• The article forgets to mention is that Christmas is a 12 day holiday season that begins on December 25th and ends on January 5th (the 12th Night). My wish is that people would keep a blessed Advent and celebrate the 12 days of Christmas followed by the Feast of The Epiphany – to truly understand the whole meaning of the birth of Christ.

  • It’s interesting that hard core Christians seem to be driving this. Nobody else cares. Shut up about it. Everyone else is celebrating their respective holidays, for instance Hanukkah is coming up in a few days, and the tons of others with over a thousand different deities. Christians, get a clue! Everyone is tired of you chucking tantrums about not being allowed to ram your religion down other people’s throats. It’s annoying.
    I personally like the (pagan) tree. I like making the special food. (not so much because it’s Christmas but the ingredients are seasonal),
    I don’t like the artificial marketing of a need to buy crap just to buy crap for people as a result of Christmas. I do like to be reminded of what I don’t like about society which involves people being manipulated like stupid sheep into consumerism by all of these huge corporations, that you won’t be happy unless you ditch all your electronic widgits that you paid mookoo bucks for 6 months ago for the latest UPDATED widgits for more bucks that you probably can’t afford anyway.
    I like the idea of Christmas. Decorations, Happy people, family get togethers, shopping, lights, food, more food, gifts….What the reality is, is frazzled nerves, insane schedules and party planning, Christmas lists for relatives you don’t even know are alive at this point, credit card balances through the roof that you’re lucky you can pay off before next Christmas, toys that you KNOW will be in the trash in less than a month…the list is endless…
    So, to all you bible thumping types: Have a Happy Ho Ho! AND GET OVER IT!

    • “I like the idea of Christmas. Decorations, Happy people, family get togethers, shopping, lights, food, more food, gifts….What the reality is, is frazzled nerves, insane schedules ”

      I work in retail (at a major US retail outlet, so I’ll see thousands of people between now and xmas). I’ve ordered pins that say “Peace on Earth, goodwill to all”. I intend to wear them ironically, for the very reality that you’ve listed.

  • Some people seem to play fast and loose with the term “war”. If anybody diverges even slightly from their view of the world and has somehow fallen out of lockstep with their so-called traditions, they’re at war. If somebody wishes you a happy anything, be grateful for the positive thought and go about your business, instead of whining that the world is out to get you. If you’re ever exposed to real war, you may well discover that getting your feelings hurt is not the worst thing that can happen.

  • Many of us humans share the opinion that there is no eternal life, no heaven or hell, no eternal soul and; Jesus was a human being who could not do miracles. That story was made up by his followers to start a movement, and an institution that collected money, 60 years after Jesus died, until the present. Christmas came from pagan practices. Read “Christmas” history. Many of us humans have. There is no war on christmas – We just don’t buy it.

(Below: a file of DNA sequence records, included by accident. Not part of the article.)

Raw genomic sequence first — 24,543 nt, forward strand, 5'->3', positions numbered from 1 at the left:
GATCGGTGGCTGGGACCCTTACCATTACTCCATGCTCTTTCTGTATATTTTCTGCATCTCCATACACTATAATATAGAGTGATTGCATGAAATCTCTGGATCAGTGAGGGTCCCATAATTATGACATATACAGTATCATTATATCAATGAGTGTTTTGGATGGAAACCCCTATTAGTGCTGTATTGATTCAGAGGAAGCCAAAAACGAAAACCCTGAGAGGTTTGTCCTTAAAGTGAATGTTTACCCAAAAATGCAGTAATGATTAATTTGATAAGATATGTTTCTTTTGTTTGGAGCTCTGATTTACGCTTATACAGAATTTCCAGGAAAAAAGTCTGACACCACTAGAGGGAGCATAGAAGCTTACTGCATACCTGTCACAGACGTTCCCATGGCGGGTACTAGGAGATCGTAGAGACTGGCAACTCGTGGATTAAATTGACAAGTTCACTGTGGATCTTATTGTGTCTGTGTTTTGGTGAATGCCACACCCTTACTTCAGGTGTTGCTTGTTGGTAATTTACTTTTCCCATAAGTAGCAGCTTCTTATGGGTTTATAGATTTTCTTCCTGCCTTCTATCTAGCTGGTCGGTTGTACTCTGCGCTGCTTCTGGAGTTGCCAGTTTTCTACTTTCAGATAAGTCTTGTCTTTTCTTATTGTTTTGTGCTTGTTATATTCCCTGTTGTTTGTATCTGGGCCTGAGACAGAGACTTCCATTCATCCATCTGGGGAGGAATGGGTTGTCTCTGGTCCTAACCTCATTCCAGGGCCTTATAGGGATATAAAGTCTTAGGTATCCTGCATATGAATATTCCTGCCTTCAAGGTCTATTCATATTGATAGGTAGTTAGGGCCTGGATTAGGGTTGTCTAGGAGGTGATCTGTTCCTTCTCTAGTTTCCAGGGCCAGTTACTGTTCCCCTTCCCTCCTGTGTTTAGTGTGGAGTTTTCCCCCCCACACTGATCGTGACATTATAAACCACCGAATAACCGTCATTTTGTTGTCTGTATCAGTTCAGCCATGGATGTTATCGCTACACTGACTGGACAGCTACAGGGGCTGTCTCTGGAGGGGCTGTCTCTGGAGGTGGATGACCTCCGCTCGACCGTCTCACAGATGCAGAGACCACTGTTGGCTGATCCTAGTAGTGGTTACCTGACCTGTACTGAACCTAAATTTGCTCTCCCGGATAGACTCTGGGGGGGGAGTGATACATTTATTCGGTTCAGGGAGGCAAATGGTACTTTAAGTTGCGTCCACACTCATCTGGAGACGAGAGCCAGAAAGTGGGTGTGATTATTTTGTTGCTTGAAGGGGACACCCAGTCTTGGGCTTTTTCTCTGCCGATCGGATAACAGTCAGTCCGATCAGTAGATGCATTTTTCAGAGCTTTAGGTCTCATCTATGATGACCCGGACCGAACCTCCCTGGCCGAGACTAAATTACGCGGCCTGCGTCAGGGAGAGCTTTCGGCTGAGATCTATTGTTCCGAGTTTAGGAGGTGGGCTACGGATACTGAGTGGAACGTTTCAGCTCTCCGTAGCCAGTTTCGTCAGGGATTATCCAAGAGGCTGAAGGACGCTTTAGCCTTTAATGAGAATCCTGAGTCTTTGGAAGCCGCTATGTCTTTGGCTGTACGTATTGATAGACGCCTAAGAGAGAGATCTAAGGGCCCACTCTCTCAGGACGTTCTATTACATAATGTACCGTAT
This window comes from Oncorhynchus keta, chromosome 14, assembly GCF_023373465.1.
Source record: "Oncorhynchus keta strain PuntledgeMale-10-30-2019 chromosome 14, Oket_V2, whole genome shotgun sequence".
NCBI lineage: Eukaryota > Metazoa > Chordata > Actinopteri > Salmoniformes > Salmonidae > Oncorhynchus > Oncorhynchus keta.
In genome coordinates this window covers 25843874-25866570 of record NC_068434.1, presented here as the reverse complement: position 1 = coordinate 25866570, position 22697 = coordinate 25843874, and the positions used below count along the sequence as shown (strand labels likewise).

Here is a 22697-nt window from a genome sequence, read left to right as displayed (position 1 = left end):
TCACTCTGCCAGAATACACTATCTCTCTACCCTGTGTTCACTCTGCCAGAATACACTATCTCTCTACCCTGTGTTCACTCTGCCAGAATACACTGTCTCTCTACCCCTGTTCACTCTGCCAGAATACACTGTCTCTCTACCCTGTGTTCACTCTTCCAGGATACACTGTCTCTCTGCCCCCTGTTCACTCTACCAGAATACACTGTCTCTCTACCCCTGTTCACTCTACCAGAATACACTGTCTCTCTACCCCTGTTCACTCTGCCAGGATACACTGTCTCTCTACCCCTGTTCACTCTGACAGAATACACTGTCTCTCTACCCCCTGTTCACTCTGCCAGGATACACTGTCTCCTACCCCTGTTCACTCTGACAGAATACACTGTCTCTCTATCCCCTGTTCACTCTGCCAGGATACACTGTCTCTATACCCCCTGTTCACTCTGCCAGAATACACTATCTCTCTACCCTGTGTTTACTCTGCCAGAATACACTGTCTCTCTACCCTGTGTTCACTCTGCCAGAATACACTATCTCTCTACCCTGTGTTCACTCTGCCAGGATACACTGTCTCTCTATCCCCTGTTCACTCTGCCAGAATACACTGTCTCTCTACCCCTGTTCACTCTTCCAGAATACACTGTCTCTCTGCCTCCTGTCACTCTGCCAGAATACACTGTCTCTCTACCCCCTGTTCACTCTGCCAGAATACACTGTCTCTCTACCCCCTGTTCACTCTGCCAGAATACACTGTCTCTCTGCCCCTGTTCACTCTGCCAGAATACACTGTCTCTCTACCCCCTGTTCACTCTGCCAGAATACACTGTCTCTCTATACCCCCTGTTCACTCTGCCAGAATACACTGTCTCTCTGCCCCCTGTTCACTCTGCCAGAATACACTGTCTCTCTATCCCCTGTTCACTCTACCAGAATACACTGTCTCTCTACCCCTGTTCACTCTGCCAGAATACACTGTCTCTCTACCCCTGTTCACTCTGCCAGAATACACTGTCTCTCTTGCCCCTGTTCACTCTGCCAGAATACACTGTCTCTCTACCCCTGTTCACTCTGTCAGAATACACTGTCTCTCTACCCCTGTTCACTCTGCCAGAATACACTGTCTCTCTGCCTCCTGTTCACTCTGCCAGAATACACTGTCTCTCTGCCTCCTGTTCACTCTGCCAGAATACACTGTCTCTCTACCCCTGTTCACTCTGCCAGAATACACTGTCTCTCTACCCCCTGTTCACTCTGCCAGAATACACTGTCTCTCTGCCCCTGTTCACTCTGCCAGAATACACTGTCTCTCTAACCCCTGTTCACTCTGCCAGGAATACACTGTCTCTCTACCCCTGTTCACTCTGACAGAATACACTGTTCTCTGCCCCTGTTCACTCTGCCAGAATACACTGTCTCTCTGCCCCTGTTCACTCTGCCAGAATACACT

• Its always wonderful to see all these people celebrating a pagan festival.

    Seriously though, how do you rationalize all those blatantly pagan ideas, as somehow magically being “christian”?

    Presents under the tree – Originally seen as gifts to the gods of fertility, without which, there would be eternal winter!
    Decorating the tree – ^^^ ditto…
    Carolling – See the article about “wassailing.”
    Kissing under Mistletoe – More about fertility…
    Yule log – Fertility again

    Noticing a trend here?

  • It’s profoundly anti-Semitic, considering the other religious holiday that’s widely celebrated at this time of year in our part of the world is Hanukkah. Maybe Diwali in some areas? Kwanzaa if you expand it to non-religious holidays? So make that anti-Semitic and racist too.

    • Diwali is between mid-Oct and mid-Nov (I almost included it in my own list, below). Occasionally, ‘Eid-al Fitr (the breaking of fast of Ramadan, the holy month on the Islamic calendar) will fall into this range, though.

      *sits back and waits for the anti-Islam comments to start*

    • Marcia!! YUM!! Those sound delish! And with nacho ceeehse doritos?? mmmmm!! And the toffee bar cookies sound great!! Thanks for sharing the recipes and stories! And of course we sould love as many recipes as you want to share!! MMMMM!!

  • The real war on Christmas started during Puritan times..yes, those pilgrims that established this “Christian” nation, the “founding fathers” that are the worshiped as the source of all our traditions, hated all forms of Christmas celebrations so much, one could get fined or put in stocks for saying “Merry Christmas”, having a Christmas tree, or exchanging presents. People just don’t know their history! If we were to be really true to the ideals of our founders, we would have no decorations, no trees, no presents, and no Christmas music nor would we have a day off to even celebrate Christmas (the Christmas holiday was not established until the 1800’s).

    • LOL You want to know the main reason many people say “Happy Holidays”? It’s not some secret secular war on your ever so sacred holiday.

      New Year’s Eve/Day

      ALL holidays. ALL occurring within the time frame between Thanksgiving and NYD.

      Btw, why are you clinging so stubbornly to a phony birthday (Christ wasn’t born in our December), with extreme pagan roots/ties. Focus on the Resurrection (you know, the TRULY important Holy Day).

      Also, get over yourself.

  • I wish this could be read on right wing radio three times a day from Thanksgiving to New Year’s.

    So sick fo their whining. Feh.